Under black light true vintage is “dull” and modern print glows brightly.

Tip 3. Look for Signs of Fake Aging (Beware the Alligator Skin!):

Counterfeiters often employ tactics to artificially age cards in an attempt to make them appear more authentic.The fake aging technique that is, to me, the easiest to identify is actually the one that fools the most people: soaking a card in coffee or tea to “make it look old.” 

While this method can produce a convincing patina, it also leaves behind a telltale sign: a sort of “crackled”-looking or “alligator skin”-like finish. This will never be seen on real vintage cards, so if you see it, move on.

Note the “crackled” surface–evidence of soaking

(Babe images from CGC cards)

Other fake-aging methods can include artificially distressing the edges or corners of the card, simulating years of natural wear and tear to mimic the passage of time. Look for evidence of sandpaper scuffs or perfectly rounded corners which have been subjected to a Dremel wheel, for example.

However, upon closer inspection, these signs of aging may appear unnatural or inconsistent with the overall condition of the card. For example, with rounded corners you would also expect surface scratches or wear consistent with heavy handling. 

Corner wear that appears artificial

Genuine vintage cards may show signs of wear consistent with their age, but they will do so in a more organic and uniform manner. A crease in a counterfeit might show a bit of “white” underneath due to the modern white card stock used. Vintage cardboard is mostly a gray-brown color.

By being wary of common and overly-contrived signs of aging, you can avoid falling victim to counterfeit schemes. 

Tip 4. Use Common Sense–Provenance, Circumstance, and Knowledge:

This should not need to be said, but first and foremost, consider the provenance of the card (if known) and the circumstance in which it is being offered for sale. If the card is the only vintage card in a shoebox of modern cards, skepticism is advised. If the card was recently found in an attic . . . and is dramatically underpriced . . . and the seller will only accept Cashapp . . . please, connect these dots. A little common sense goes a long way.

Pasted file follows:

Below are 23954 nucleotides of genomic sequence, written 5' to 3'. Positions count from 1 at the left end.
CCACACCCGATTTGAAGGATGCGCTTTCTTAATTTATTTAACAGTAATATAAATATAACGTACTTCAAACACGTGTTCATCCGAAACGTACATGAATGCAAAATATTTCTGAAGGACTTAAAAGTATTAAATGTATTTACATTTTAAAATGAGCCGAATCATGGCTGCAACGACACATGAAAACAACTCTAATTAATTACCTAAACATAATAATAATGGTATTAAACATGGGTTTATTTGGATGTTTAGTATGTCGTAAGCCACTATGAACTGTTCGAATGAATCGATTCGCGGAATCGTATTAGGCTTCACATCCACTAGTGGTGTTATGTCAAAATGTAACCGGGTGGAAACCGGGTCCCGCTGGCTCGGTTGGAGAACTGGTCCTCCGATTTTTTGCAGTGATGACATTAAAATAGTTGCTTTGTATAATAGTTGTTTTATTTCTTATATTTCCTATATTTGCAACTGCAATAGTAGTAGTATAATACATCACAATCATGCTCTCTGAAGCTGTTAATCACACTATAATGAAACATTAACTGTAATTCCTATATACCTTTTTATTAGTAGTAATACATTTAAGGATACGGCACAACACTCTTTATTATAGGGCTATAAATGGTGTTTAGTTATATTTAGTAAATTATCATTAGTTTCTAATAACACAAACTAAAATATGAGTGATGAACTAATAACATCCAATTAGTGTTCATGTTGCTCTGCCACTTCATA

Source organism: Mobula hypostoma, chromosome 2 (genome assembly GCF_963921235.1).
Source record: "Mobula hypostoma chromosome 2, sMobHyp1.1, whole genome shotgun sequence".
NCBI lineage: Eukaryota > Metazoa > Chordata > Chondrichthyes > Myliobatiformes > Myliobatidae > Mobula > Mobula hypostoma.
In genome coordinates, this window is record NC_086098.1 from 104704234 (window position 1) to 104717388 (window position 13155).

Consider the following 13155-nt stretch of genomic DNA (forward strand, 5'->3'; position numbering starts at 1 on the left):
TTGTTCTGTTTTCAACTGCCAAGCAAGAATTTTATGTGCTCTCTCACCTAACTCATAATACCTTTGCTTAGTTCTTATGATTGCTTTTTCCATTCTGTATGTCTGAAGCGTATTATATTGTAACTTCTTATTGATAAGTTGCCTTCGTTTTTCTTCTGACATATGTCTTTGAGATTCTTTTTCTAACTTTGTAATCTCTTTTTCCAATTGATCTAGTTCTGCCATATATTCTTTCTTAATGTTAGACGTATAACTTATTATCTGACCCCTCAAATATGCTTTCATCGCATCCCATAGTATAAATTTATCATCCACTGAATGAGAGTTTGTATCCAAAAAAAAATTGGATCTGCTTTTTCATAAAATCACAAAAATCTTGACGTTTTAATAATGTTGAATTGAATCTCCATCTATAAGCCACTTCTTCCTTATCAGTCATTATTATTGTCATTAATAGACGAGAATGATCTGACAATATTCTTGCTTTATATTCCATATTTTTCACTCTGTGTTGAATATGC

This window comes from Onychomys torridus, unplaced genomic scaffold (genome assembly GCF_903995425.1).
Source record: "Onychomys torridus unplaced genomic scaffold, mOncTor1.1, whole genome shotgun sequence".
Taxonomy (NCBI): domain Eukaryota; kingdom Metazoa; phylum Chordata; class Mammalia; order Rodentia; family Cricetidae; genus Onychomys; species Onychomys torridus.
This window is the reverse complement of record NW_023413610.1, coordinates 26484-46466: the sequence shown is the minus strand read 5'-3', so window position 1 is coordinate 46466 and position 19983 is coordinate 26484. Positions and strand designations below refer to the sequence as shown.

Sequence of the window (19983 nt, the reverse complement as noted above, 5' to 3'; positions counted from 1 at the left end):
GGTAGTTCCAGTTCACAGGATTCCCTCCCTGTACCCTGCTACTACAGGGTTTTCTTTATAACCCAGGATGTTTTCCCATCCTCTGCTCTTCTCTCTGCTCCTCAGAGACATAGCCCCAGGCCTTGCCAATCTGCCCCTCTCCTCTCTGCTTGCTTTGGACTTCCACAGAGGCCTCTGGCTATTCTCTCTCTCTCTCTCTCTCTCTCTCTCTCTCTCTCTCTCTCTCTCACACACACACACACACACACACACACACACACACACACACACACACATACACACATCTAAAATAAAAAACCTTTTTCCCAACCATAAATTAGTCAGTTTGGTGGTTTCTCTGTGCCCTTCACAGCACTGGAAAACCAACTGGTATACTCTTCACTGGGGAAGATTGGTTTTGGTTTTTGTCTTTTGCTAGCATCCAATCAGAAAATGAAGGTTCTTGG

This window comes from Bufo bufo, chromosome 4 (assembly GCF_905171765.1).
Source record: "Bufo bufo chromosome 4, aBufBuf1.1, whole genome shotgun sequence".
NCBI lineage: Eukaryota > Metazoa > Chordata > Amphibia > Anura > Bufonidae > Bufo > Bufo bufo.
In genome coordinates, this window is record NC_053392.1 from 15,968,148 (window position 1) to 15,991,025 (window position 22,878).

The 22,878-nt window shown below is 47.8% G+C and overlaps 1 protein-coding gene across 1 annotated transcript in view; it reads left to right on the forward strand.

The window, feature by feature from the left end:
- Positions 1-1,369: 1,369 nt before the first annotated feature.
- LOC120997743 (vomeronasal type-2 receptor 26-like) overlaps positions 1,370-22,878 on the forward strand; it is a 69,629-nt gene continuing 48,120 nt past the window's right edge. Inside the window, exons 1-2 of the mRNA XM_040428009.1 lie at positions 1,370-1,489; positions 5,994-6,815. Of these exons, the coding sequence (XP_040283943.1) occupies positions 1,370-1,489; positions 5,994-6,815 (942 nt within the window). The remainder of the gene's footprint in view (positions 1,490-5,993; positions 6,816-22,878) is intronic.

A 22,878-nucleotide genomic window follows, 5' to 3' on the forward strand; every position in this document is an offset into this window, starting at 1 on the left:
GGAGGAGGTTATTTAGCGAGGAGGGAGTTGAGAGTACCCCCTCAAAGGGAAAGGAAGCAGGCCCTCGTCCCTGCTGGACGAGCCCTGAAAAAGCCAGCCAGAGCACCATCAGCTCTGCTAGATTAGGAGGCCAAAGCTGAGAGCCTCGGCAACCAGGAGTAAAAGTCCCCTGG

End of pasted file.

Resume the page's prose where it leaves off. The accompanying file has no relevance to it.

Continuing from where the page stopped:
Another crucial aspect of spotting counterfeit sports cards is being aware of which cards are frequently targeted by counterfeiters. High-value, iconic cards from popular athletes or rare sets are prime targets for forgery: 1952 Topps Mantle, Jordan rookies, 1968 Ryan, and many Babe Ruths come to mind. There are authorized reprints that will identify themselves as such in the fine print–but there are also many forgeries of iconic vintage cards.  

If you come across an offer that seems too good to be true or a card that appears suspiciously pristine given its age and rarity, it’s essential to proceed with caution. Trust your instincts and rely on reputable sources when making purchasing decisions. Remember, if something seems too good to be true, it probably is.

Counterfeits abound, but they can be avoided fairly easily. If the information above seems overwhelming, then the easy strategies to avoid falling victim to a counterfeit are to buy graded cards, and to buy from trusted sources. Problem solved!

But by familiarizing yourself with the nuances of vintage printing techniques, conducting some simple tests, understanding fake aging tactics, and exercising common sense, you can significantly reduce the risk of falling victim to counterfeit schemes to almost zero. 

I hope this quick guide helps you proceed with confidence–or, at least, with caution!

Message me any time at matt@cardhoundvintage.com with any questions about vintage sports cards. Better yet, join today and post your questions in one of the Forums on our Collector’s Club Board.